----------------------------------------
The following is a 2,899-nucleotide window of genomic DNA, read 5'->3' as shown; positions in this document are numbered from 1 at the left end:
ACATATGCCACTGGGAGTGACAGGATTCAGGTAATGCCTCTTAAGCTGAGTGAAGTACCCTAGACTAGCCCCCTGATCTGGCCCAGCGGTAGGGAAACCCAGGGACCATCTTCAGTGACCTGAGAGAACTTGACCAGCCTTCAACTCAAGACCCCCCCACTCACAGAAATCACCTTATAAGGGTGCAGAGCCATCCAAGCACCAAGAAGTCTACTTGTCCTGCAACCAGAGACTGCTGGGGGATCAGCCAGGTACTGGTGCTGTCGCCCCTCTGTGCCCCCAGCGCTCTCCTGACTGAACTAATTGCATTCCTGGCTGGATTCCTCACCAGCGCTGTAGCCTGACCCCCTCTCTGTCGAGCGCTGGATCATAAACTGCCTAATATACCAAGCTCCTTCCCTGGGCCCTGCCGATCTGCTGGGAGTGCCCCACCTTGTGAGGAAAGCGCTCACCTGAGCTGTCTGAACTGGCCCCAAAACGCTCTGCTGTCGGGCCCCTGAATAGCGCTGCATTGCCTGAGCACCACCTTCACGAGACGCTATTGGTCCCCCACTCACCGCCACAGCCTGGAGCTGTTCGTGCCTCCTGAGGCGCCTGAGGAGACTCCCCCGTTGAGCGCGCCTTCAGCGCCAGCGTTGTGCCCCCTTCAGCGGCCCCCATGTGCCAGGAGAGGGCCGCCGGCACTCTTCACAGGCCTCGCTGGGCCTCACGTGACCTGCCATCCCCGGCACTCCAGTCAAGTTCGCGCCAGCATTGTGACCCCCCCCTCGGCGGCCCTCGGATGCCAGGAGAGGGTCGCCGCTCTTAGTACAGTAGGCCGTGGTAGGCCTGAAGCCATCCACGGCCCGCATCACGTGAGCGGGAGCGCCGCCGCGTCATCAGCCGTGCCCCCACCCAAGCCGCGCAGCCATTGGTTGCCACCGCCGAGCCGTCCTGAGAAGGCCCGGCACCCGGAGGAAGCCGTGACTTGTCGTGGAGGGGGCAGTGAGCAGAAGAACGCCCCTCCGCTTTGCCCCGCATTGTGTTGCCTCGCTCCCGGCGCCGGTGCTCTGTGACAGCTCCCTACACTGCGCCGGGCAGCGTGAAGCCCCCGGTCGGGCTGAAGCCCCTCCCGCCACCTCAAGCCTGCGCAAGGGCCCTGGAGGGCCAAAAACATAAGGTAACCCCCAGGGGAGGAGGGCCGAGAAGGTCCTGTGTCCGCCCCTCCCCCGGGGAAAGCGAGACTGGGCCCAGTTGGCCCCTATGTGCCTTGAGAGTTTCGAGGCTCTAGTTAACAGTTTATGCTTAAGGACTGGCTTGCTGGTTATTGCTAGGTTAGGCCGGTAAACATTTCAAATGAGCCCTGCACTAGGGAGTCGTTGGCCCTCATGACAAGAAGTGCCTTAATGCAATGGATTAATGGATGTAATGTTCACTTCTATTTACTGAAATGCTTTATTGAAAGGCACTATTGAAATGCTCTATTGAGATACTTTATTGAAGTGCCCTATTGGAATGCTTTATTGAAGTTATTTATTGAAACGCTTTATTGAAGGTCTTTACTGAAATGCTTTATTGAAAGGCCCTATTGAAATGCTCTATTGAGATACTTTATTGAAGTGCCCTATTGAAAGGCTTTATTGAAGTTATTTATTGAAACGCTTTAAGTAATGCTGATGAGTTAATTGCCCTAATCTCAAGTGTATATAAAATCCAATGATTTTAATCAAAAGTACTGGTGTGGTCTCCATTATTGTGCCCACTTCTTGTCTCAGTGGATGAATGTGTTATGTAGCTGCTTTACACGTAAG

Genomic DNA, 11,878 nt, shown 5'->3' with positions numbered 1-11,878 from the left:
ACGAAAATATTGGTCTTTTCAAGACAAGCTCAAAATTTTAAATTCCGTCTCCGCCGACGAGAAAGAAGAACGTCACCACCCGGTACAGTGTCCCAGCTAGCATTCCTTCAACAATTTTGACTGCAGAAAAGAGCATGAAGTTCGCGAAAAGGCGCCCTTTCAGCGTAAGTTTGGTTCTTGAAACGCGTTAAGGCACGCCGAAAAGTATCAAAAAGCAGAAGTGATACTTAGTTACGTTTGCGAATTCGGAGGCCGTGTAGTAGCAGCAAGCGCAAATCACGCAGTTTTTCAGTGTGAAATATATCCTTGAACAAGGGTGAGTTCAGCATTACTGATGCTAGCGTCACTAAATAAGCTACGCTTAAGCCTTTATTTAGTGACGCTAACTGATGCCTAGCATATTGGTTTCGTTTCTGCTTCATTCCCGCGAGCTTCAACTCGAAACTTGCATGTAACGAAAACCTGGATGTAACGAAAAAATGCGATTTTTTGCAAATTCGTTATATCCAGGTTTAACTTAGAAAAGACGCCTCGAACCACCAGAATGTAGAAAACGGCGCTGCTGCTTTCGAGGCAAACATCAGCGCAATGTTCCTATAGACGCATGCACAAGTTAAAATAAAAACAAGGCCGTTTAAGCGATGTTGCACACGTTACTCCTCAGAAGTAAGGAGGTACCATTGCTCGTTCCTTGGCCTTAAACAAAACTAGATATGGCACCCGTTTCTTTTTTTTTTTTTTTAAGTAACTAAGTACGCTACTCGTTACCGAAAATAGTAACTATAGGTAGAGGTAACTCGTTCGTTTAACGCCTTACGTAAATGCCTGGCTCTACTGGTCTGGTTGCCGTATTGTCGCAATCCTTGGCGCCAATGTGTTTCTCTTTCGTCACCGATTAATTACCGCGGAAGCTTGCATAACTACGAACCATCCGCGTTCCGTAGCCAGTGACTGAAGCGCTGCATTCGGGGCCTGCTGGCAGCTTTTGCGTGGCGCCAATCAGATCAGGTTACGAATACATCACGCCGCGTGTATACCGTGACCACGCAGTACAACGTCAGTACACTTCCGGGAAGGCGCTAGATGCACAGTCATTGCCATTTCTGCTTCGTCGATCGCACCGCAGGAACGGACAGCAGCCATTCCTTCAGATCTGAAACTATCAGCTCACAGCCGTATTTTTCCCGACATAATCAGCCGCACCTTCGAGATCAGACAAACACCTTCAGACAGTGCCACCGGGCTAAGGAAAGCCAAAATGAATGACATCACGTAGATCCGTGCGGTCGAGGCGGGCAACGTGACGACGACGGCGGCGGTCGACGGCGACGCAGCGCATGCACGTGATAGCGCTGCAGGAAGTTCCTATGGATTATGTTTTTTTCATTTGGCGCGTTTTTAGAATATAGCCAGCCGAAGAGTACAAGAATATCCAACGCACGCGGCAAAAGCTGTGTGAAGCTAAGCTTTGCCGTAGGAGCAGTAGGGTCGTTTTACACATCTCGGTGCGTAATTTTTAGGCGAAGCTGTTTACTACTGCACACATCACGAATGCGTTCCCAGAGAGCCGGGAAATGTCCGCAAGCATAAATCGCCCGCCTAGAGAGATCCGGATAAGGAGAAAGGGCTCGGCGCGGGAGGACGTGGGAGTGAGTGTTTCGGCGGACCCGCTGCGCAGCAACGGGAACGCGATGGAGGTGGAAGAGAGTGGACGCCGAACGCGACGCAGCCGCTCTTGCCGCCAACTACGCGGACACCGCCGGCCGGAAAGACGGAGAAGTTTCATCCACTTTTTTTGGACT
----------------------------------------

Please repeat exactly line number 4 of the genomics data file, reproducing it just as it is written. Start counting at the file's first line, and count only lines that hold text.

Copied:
ACGAAAATATTGGTCTTTTCAAGACAAGCTCAAAATTTTAAATTCCGTCTCCGCCGACGAGAAAGAAGAACGTCACCACCCGGTACAGTGTCCCAGCTAGCATTCCTTCAACAATTTTGACTGCAGAAAAGAGCATGAAGTTCGCGAAAAGGCGCCCTTTCAGCGTAAGTTTGGTTCTTGAAACGCGTTAAGGCACGCCGAAAAGTATCAAAAAGCAGAAGTGATACTTAGTTACGTTTGCGAATTCGGAGGCCGTGTAGTAGCAGCAAGCGCAAATCACGCAGTTTTTCAGTGTGAAATATATCCTTGAACAAGGGTGAGTTCAGCATTACTGATGCTAGCGTCACTAAATAAGCTACGCTTAAGCCTTTATTTAGTGACGCTAACTGATGCCTAGCATATTGGTTTCGTTTCTGCTTCATTCCCGCGAGCTTCAACTCGAAACTTGCATGTAACGAAAACCTGGATGTAACGAAAAAATGCGATTTTTTGCAAATTCGTTATATCCAGGTTTAACTTAGAAAAGACGCCTCGAACCACCAGAATGTAGAAAACGGCGCTGCTGCTTTCGAGGCAAACATCAGCGCAATGTTCCTATAGACGCATGCACAAGTTAAAATAAAAACAAGGCCGTTTAAGCGATGTTGCACACGTTACTCCTCAGAAGTAAGGAGGTACCATTGCTCGTTCCTTGGCCTTAAACAAAACTAGATATGGCACCCGTTTCTTTTTTTTTTTTTTTAAGTAACTAAGTACGCTACTCGTTACCGAAAATAGTAACTATAGGTAGAGGTAACTCGTTCGTTTAACGCCTTACGTAAATGCCTGGCTCTACTGGTCTGGTTGCCGTATTGTCGCAATCCTTGGCGCCAATGTGTTTCTCTTTCGTCACCGATTAATTACCGCGGAAGCTTGCATAACTACGAACCATCCGCGTTCCGTAGCCAGTGACTGAAGCGCTGCATTCGGGGCCTGCTGGCAGCTTTTGCGTGGCGCCAATCAGATCAGGTTACGAATACATCACGCCGCGTGTATACCGTGACCACGCAGTACAACGTCAGTACACTTCCGGGAAGGCGCTAGATGCACAGTCATTGCCATTTCTGCTTCGTCGATCGCACCGCAGGAACGGACAGCAGCCATTCCTTCAGATCTGAAACTATCAGCTCACAGCCGTATTTTTCCCGACATAATCAGCCGCACCTTCGAGATCAGACAAACACCTTCAGACAGTGCCACCGGGCTAAGGAAAGCCAAAATGAATGACATCACGTAGATCCGTGCGGTCGAGGCGGGCAACGTGACGACGACGGCGGCGGTCGACGGCGACGCAGCGCATGCACGTGATAGCGCTGCAGGAAGTTCCTATGGATTATGTTTTTTTCATTTGGCGCGTTTTTAGAATATAGCCAGCCGAAGAGTACAAGAATATCCAACGCACGCGGCAAAAGCTGTGTGAAGCTAAGCTTTGCCGTAGGAGCAGTAGGGTCGTTTTACACATCTCGGTGCGTAATTTTTAGGCGAAGCTGTTTACTACTGCACACATCACGAATGCGTTCCCAGAGAGCCGGGAAATGTCCGCAAGCATAAATCGCCCGCCTAGAGAGATCCGGATAAGGAGAAAGGGCTCGGCGCGGGAGGACGTGGGAGTGAGTGTTTCGGCGGACCCGCTGCGCAGCAACGGGAACGCGATGGAGGTGGAAGAGAGTGGACGCCGAACGCGACGCAGCCGCTCTTGCCGCCAACTACGCGGACACCGCCGGCCGGAAAGACGGAGAAGTTTCATCCACTTTTTTTGGACT